(sighs) Oh, that’s a long, long, long and winding journey. I’d done a few other things before I came to film writing, all related to writing in some way or the other. I did Literature, Mass Comm, so therefore you think if you want to write for a career, Journalism is the only thing that pays. I did a little bit of that with the Times of India group, got tired of a desk job, so moved on to ad film production. I came to Bombay from Calcutta when script-writing course at FTII was just a year old. My friends from the institute told me about it. I was mid-career, and thankfully, it was a one-year course, as I didn’t want to take the four-year hiatus that FTII usually demands of you. Writing is part of my core competency, and having done other few things I knew yes, I make a decent executive producer perhaps, but there is a part of me that is interested in doing creative things. So that was almost like a chance thing. I got through the entrance exams and was on campus for the interview. FTII looks beautiful in the monsoons, so I thought, “Jo bhi hoga, I can always go back to ad film production. Let’s spend a year at this place, I like it!” So that’s how it happened.
I did the course, came back and thankfully didn’t have to take up any odd jobs. I stuck it out for a while; I was really doubtful whether film writing was going to be my thing. I was sure I wasn’t going to write for T.V.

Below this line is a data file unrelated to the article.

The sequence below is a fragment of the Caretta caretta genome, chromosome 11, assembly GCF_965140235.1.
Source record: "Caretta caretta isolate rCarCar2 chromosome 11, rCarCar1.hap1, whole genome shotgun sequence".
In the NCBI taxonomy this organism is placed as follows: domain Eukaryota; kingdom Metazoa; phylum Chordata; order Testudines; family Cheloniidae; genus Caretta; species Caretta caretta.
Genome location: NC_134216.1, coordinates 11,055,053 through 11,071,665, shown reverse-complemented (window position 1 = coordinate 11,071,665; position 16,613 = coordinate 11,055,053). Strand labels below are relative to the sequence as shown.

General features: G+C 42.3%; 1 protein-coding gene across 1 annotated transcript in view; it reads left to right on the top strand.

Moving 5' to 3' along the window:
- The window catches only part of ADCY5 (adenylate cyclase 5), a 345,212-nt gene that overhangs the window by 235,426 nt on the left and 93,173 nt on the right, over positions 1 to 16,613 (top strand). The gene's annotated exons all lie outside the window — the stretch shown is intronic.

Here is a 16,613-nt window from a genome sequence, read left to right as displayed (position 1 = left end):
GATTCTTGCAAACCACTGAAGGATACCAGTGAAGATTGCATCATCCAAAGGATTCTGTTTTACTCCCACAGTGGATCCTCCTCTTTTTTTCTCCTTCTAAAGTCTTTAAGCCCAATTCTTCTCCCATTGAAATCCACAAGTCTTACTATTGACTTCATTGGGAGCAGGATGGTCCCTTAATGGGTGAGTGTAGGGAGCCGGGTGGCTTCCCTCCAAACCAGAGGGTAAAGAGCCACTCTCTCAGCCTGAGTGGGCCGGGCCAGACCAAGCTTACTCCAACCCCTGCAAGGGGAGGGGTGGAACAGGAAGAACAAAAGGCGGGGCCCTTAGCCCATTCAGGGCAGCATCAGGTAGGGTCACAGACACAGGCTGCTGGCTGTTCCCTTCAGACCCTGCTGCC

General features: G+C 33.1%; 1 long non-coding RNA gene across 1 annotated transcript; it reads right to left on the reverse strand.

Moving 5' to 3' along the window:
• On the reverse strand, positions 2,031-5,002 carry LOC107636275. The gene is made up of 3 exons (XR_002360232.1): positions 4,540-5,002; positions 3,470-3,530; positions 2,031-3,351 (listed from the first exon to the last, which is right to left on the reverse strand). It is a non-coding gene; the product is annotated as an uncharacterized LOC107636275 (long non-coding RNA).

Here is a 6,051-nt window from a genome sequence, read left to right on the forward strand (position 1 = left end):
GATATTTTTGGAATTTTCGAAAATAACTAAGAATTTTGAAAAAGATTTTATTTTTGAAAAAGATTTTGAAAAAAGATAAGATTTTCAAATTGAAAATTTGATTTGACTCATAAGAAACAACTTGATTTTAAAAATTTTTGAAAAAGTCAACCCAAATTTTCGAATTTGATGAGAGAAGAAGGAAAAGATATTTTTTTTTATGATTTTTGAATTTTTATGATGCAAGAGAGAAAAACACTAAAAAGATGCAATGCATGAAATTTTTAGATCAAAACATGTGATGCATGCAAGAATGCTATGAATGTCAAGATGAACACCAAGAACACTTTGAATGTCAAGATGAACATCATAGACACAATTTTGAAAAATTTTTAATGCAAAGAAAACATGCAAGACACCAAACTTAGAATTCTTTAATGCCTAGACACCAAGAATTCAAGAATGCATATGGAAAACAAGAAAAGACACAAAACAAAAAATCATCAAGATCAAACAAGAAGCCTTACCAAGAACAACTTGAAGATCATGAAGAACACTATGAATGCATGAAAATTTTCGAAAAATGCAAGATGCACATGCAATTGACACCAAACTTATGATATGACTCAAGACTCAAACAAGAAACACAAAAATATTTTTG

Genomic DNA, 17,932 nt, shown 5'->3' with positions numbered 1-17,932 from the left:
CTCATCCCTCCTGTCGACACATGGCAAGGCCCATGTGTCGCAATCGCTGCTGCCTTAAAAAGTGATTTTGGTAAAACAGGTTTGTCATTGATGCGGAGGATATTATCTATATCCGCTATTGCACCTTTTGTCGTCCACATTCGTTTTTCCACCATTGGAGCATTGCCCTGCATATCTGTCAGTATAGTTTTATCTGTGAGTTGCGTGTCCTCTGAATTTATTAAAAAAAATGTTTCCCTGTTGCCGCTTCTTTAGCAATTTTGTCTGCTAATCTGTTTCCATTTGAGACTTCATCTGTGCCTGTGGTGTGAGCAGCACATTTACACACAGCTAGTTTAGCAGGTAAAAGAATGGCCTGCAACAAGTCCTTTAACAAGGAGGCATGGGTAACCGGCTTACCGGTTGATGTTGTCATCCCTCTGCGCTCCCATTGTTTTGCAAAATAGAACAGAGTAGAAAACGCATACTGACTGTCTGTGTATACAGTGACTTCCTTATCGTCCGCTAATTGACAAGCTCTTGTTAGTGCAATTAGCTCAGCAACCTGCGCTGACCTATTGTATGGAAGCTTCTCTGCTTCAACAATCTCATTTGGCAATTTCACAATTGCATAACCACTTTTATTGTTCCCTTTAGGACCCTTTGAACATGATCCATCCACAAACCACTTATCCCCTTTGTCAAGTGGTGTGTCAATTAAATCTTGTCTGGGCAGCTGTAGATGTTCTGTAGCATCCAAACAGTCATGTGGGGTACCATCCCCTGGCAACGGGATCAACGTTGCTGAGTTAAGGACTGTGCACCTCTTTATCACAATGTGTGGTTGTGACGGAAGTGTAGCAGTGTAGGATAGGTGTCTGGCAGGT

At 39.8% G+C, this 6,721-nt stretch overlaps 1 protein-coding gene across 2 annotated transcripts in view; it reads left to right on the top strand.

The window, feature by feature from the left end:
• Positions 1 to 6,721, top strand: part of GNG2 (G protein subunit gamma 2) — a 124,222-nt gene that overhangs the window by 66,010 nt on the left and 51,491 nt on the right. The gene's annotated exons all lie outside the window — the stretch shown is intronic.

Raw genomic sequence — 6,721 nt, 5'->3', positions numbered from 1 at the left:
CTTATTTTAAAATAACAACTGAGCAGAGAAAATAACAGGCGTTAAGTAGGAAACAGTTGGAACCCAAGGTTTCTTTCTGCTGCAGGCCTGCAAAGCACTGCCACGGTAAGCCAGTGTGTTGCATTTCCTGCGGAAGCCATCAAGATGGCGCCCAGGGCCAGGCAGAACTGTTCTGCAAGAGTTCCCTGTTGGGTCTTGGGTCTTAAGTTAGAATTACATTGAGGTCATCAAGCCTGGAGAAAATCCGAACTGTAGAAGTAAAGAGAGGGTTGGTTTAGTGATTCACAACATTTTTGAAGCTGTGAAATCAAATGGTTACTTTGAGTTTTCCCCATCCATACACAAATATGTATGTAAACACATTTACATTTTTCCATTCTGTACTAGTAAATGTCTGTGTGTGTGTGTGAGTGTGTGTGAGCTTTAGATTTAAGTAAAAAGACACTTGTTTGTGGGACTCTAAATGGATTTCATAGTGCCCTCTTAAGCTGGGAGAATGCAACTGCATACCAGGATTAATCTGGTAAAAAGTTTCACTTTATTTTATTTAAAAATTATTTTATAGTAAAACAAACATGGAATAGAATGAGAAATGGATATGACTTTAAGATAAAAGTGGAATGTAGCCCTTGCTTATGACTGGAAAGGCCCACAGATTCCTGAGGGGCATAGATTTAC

Fiction T.V. I have nothing to contribute to. (Points to a tiny T.V. set covered with a quilt) I don’t even have a dish antenna! (laughs)
Having said that, my first paid script-writing job was for T.V. It was non-fiction for Discovery Channel, was writing in English…so that’s that. Evidently I’m much more interested in feature film writing.
I’d love to write a ‘Game of Thrones’ or ‘Mad Men’, but maybe I’m scared of T.V. They have crazy deadlines, you don’t have a life. I’m a freelancer! I want my afternoon siestas! (laughs) I keep my meetings before lunch or later in the evening. I want to be the mistress of my own time. I don’t want be on call 24/7. “Yeh change kar do, woh actor aa gaya, plot change ho gaya!” It’s too ad-hoc a process for me. Writing itself is crazy enough. I don’t want the production around it to be so ad-hoc that it’ll drive me up the wall.
Tell us about Kai Po Che!
Kai Po Che was a bloody long wait! Soon after Rock On!!, around 2009, either Excel or Abhishek, or both of them, had figured out that they wanted to work on Chetan Bhagat’s novel, The 3 mistakes of my life. I hadn’t read a single Chetan Bhagat novel then, and haven’t as yet- apart from the one I’ve adapted. I think I flipped through Five Point Someone.
So I thought to myself, an adaptation, this is interesting. This is one of Chetan’s heavier novels. It’s not just a love story; it tries to tackle a lot of things together. I read the book. Obviously, Chetan Bhagat doesn’t feature amongst your top-ten literary writers for anybody who enjoys reading literature, and I come from a literature background. But also having known Chetan now, having interacted with him professionally, he himself doesn’t have any pretenses of being that. He knows what he is doing. I respected that honesty, which even his writing exudes. It’s simplistic… wait, am I going on record with this? (laughs)